For the past 3 years, choreographer Stephen Petronio has been reviving groundbreaking works of postmodern dance through his BLOODLINES project. This season, although his company will be performing a work by Merce Cunningham, his own choreography moves in a more luxurious direction. We stepped into the studio with Petronio and his dancers where they were busy creating a new work, Hardness 10, named for the categorization of diamonds.

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'Tis the season to have some fun in the kitchen. If you want to get more creative than simply baking another pumpkin pie, try these Nutcracker-themed treats—created by and for dancers. These recipes from former Boston Ballet and Joffrey Ballet dancers were first published in Dance Magazine's December 1990 issue. Today, they're still guaranteed to turn any holiday party or dressing room into a true Land of the Sweets.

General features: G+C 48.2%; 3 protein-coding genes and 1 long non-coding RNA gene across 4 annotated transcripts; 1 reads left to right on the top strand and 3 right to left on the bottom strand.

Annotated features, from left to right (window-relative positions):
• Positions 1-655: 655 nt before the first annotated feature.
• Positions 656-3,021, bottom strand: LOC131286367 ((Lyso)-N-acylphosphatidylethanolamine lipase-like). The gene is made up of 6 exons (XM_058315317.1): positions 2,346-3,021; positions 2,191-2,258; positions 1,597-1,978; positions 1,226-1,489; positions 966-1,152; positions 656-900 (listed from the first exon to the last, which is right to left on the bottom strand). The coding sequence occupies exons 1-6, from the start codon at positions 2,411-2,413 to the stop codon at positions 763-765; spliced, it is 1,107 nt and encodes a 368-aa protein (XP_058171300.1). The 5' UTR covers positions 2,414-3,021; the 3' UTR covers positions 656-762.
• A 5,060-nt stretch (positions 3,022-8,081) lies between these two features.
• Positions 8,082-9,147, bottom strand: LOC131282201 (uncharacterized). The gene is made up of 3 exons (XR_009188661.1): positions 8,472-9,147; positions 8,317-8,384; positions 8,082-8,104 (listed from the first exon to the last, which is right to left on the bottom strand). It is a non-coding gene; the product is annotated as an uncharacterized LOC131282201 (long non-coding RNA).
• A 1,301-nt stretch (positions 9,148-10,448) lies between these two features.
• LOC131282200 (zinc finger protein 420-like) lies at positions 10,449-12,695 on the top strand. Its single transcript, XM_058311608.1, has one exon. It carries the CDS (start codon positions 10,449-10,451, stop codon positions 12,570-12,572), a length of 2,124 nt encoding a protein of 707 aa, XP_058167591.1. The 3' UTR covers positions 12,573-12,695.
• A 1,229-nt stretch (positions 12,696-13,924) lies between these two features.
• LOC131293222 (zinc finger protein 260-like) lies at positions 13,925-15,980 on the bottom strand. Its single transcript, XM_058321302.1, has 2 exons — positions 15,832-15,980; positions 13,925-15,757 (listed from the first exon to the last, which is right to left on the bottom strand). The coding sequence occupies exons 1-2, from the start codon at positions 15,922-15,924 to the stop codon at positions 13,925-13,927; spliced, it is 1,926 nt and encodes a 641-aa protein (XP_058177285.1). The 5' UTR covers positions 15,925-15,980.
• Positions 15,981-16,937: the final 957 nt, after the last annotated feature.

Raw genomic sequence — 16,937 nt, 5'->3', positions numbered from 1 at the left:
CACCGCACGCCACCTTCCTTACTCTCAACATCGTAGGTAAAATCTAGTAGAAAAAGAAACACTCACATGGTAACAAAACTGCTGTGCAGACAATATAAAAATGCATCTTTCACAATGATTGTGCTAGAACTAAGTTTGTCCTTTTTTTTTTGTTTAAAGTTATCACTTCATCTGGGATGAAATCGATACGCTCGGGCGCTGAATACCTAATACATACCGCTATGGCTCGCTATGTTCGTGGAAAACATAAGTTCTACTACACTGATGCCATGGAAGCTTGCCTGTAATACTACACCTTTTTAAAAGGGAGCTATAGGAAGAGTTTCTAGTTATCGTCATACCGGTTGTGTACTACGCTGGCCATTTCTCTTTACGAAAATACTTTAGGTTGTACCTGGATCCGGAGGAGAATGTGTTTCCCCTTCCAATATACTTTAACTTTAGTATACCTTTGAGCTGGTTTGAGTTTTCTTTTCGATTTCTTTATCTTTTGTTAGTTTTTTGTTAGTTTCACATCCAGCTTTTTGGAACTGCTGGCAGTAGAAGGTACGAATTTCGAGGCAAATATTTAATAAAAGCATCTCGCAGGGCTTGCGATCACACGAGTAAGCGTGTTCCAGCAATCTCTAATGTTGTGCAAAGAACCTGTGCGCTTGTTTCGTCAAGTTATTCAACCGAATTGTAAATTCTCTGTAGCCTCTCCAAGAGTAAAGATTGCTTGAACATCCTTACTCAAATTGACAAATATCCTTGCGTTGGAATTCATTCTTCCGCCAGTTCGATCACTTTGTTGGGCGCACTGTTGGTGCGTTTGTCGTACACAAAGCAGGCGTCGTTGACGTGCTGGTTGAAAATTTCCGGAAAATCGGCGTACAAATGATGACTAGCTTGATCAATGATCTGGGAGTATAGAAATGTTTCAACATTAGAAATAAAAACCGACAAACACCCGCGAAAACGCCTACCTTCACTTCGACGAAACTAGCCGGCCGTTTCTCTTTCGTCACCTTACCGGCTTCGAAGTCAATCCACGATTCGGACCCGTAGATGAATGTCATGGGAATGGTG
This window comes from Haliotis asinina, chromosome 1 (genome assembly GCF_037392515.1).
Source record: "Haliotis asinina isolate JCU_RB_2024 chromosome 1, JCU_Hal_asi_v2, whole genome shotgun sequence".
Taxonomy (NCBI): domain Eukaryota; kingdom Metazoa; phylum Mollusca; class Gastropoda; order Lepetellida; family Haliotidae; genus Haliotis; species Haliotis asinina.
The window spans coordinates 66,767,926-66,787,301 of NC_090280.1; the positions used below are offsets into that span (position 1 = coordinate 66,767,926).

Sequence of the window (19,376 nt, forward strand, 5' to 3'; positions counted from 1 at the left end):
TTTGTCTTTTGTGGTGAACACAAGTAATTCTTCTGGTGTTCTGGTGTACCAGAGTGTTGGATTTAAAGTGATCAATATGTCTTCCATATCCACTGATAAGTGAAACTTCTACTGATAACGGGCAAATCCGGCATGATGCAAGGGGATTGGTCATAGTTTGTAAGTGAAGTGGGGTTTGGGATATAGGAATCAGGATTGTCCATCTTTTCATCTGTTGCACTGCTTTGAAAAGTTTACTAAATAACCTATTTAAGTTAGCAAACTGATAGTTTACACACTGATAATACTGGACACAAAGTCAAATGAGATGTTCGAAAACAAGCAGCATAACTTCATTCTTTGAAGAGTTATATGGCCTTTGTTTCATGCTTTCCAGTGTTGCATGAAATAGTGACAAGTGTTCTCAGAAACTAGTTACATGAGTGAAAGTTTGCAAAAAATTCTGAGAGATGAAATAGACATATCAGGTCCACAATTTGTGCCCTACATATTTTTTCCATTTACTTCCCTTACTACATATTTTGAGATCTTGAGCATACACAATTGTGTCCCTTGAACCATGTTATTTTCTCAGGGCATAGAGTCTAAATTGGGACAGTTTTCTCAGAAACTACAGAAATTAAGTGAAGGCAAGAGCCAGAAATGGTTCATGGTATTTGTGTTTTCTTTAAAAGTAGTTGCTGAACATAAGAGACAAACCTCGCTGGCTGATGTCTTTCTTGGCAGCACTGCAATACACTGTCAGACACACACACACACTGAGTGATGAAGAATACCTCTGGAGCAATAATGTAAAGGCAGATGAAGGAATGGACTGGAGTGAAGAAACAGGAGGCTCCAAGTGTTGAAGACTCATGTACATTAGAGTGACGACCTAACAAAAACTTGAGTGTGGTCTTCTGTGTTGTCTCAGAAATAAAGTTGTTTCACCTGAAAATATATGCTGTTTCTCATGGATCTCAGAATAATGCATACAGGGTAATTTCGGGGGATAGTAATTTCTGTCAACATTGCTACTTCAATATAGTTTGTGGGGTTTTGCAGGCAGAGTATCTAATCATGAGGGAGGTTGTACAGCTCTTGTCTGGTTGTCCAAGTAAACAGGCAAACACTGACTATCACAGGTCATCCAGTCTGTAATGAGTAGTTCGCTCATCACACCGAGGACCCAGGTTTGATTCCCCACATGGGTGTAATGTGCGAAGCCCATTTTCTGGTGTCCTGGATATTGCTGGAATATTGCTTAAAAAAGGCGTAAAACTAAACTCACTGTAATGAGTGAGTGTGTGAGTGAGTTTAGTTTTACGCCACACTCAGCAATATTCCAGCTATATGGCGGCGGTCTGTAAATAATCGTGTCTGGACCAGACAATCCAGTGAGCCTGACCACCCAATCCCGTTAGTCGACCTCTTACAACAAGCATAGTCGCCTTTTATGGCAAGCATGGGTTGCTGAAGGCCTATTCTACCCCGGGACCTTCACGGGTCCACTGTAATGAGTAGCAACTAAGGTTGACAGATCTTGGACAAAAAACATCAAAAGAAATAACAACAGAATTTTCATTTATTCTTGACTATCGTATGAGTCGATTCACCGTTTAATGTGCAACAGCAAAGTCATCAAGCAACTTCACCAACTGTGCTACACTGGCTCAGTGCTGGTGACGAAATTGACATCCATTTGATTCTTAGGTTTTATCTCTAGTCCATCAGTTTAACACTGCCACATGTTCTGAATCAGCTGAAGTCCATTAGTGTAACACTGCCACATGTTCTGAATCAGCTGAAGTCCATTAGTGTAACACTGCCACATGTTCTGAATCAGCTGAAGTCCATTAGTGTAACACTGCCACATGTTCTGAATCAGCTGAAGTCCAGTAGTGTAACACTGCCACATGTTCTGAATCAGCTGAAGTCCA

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It's no secret that affording college is a challenge for many students. And for dancers, there are added complications, like the relative lack of merit scholarships that take artistic talent into consideration and the improbability of a stable salary to pay off loans post-graduation. But no matter your budget, a smart approach to the application process can help you focus less on money and more on your training.

According to Drexel University performing arts department head Miriam Giguere, figuring out the kind of financial assistance a school offers is just as important as navigating what kind of dance program you want. Here's how to incorporate finances into your decision-making process: